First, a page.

Amada Gassé, ERS, for Zondits
At the end of June, the Massachusetts State Senate voted to pass a bill that will require home energy audits before a home, condominium, or apartment building under five units can be listed for sale. The bill will also require homeowners to disclose the results of the home energy audit at the time the home is listed for sale. Supporters of the bill foresee an energy audit as being a blueprint for a potential home buyer to make improvements and, perhaps, finance them as part of the sale. In 2011, the Joint Center for Housing Studies of Harvard University found that and buyers spend 2.5 times more money on renovations in the first 2 years after a sale than any other time. This means that home energy scores would become a guideline for home improvements and the overall efficiency of a home, which in turn will impact the nation’s overall energy consumption, too.
[mks_pullquote align=”right” width=”300″ size=”20″ bg_color=”#81c341″ txt_color=”#ffffff”]A study in California documented that a green certification label on a house adds 9% to its selling value.[/mks_pullquote]Over the past decade energy efficiency has progressed from the margins to the mainstream with builders constructing more energy efficient homes and consumers more aware of the benefits of energy efficiency. In 2014, the Department of Energy (DOE) calculated that homes across the United States consume more than 20% of our nation’s energy and more than half of the energy used in the buildings sector. To address this challenge, the DOE developed the Home Energy Score to give homeowners and home buyers a standardized method for assessing the energy performance of their home’s energy systems and envelope. Homes are scored much like a miles-per-gallon rating for vehicles on a scale of 1 to 10.
Home Energy Scores have become an important reference point in the housing market and eighteen states across the country have started to require energy audits from home sellers prior to putting their home on the market. As many as 90% of home buyers consider efficiency “very important” according to the National Association of Homebuilders. In California, a study of 1.6 million homes sold from 2007 to 2012 documented, while holding all other variables constant, a green certification label on a house adds 9% to its selling value. A similar study in Portland, Oregon found energy efficient homes sold for 12% more and 22% faster. These statistics align with similar studies conducted in Europe that found houses rated “A” under the European Union’s system sold on average for 10% more than lower-rated homes.
A recent study funded by the Institute for Market Transformation (IMT) assessed whether residential energy efficiency is associated with lower default and prepayment risks for mortgages. A national sample of 71,000 ENERGY STAR and non-ENERGY STAR-rated single-family home mortgages whose loans originated from 2002 to 2012 was constructed accounting for loan, household, and neighborhood characteristics. The study found that loans on ENERGY STAR homes are 32% less likely to go into default. In fact, the more efficient the home, the lower the default risk. The key findings of this report have significant policy implications for mortgage lenders because an energy rating or audit could define other important loan characteristics and could increase the affordability of energy efficient homes, especially in high-cost areas.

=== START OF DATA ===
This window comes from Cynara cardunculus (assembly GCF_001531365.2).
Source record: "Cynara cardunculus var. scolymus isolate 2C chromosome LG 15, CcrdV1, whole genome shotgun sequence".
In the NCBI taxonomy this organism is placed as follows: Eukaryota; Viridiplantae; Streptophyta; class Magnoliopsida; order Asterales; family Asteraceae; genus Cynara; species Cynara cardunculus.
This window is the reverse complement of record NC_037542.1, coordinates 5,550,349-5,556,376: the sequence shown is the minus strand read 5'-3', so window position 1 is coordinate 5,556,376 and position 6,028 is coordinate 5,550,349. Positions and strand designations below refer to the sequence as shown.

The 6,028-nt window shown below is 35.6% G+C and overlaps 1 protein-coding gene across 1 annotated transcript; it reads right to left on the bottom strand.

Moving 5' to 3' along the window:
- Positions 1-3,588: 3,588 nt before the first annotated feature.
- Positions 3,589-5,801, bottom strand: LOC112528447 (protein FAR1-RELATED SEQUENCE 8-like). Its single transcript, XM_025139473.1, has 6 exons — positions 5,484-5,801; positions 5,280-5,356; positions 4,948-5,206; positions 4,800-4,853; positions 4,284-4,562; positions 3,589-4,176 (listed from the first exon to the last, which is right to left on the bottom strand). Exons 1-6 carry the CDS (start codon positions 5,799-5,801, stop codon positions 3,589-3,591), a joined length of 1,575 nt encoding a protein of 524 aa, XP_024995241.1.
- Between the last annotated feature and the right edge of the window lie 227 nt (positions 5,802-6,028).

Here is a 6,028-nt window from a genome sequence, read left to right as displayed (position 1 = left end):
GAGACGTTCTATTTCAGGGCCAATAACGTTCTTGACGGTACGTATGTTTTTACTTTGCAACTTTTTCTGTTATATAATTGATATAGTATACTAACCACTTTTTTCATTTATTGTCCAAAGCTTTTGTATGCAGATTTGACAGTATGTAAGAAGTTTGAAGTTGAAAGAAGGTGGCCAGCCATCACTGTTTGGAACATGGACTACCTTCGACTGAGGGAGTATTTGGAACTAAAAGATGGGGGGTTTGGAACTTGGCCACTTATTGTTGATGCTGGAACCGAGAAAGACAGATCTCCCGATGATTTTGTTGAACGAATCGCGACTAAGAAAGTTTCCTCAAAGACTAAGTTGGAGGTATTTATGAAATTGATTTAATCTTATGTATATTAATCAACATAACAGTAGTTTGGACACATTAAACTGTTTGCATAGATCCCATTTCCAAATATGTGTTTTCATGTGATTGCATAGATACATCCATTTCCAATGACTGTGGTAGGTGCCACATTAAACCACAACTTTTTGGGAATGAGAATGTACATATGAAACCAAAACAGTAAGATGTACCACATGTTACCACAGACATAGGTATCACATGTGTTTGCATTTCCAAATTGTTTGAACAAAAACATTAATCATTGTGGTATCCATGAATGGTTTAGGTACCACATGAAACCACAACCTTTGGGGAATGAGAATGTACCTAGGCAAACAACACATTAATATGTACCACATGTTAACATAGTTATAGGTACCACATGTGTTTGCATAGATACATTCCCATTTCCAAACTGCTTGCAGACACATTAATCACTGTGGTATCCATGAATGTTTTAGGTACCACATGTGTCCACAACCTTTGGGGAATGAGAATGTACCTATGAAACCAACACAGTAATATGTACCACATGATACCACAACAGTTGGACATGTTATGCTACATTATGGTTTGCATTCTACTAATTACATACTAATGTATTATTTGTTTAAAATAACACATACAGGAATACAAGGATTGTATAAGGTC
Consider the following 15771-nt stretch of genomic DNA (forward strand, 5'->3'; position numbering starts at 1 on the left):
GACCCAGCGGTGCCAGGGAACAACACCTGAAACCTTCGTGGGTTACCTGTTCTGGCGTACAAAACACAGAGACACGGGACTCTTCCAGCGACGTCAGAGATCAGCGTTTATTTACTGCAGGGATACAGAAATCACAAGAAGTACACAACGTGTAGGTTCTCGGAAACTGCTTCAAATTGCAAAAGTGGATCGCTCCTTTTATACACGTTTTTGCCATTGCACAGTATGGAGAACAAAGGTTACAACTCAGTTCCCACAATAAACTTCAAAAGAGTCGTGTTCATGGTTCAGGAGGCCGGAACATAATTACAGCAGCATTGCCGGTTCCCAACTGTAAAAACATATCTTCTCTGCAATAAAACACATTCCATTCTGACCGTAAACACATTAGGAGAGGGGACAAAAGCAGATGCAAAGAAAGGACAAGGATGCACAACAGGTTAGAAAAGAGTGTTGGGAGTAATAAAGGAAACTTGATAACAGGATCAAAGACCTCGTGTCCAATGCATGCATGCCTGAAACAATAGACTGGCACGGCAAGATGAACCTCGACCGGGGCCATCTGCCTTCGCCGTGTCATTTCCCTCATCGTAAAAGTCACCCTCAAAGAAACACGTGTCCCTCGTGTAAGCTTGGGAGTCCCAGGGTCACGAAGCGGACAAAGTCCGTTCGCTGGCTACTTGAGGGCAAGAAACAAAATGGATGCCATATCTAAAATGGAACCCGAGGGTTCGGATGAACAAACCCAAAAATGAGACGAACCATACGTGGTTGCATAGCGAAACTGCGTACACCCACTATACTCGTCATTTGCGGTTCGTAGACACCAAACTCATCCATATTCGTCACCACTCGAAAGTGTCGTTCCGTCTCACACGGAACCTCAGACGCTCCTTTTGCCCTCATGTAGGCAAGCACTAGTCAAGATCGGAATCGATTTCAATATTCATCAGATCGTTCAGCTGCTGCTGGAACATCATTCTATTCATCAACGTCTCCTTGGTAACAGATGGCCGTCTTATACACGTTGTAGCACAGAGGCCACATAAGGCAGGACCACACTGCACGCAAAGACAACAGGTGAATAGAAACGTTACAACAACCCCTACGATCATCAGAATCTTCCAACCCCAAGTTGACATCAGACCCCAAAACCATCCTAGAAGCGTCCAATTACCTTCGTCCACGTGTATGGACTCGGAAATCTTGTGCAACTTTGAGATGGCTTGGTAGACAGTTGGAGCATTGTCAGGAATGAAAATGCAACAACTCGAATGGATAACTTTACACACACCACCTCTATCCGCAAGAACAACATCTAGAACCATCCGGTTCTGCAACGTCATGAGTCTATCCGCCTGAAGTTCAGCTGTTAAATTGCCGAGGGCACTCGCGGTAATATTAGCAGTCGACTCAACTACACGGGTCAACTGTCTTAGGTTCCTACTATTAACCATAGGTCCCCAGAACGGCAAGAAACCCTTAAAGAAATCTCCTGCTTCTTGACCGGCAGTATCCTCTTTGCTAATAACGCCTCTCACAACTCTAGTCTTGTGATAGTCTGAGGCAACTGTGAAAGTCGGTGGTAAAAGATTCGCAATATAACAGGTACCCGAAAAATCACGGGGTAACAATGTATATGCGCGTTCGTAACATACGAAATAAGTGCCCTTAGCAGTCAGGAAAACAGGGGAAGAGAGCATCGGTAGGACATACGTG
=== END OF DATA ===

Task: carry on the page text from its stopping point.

[mks_pullquote align=”left” width=”300″ size=”20″ bg_color=”#81c341″ txt_color=”#ffffff”]More disclosure on green characteristics makes sense for buyers and sellers.[/mks_pullquote]While there is plenty of evidence to prove the success of similar legislation across the country and in Europe, the Massachusetts Association of Realtors (MAR) is voicing strong opposition to the bill. MAR agrees with the main goal of the bill, to diversify the energy acquisition process and include more renewable energy, but it does not condone the requirement of government energy inspections and sanctioning a labeling system before selling a home.
Every home is different and our Massachusetts housing stock generally is older, which makes that argument even weaker, said 2016 MAR President Annie Blatz. Especially hard-hit will be homeowners who can’t afford to make upgrades, especially during such a complicated process as a home sale. Entire older communities could be stigmatized and lose value.
While many home buyers would say that energy-efficient windows or appliances do not affect their decision, more disclosure on green characteristics makes sense for both buyers and sellers. In fact, 61% of home buyers surveyed by the National Association of Homebuilders stated that they would be willing to pay $5000 more for an energy efficient house if it meant lower utility bills. While real estate agents see this bill as a stumbling block in the way of getting house on the market, there is significant research to prove that energy efficiency upgrades translate into dollars and cents.
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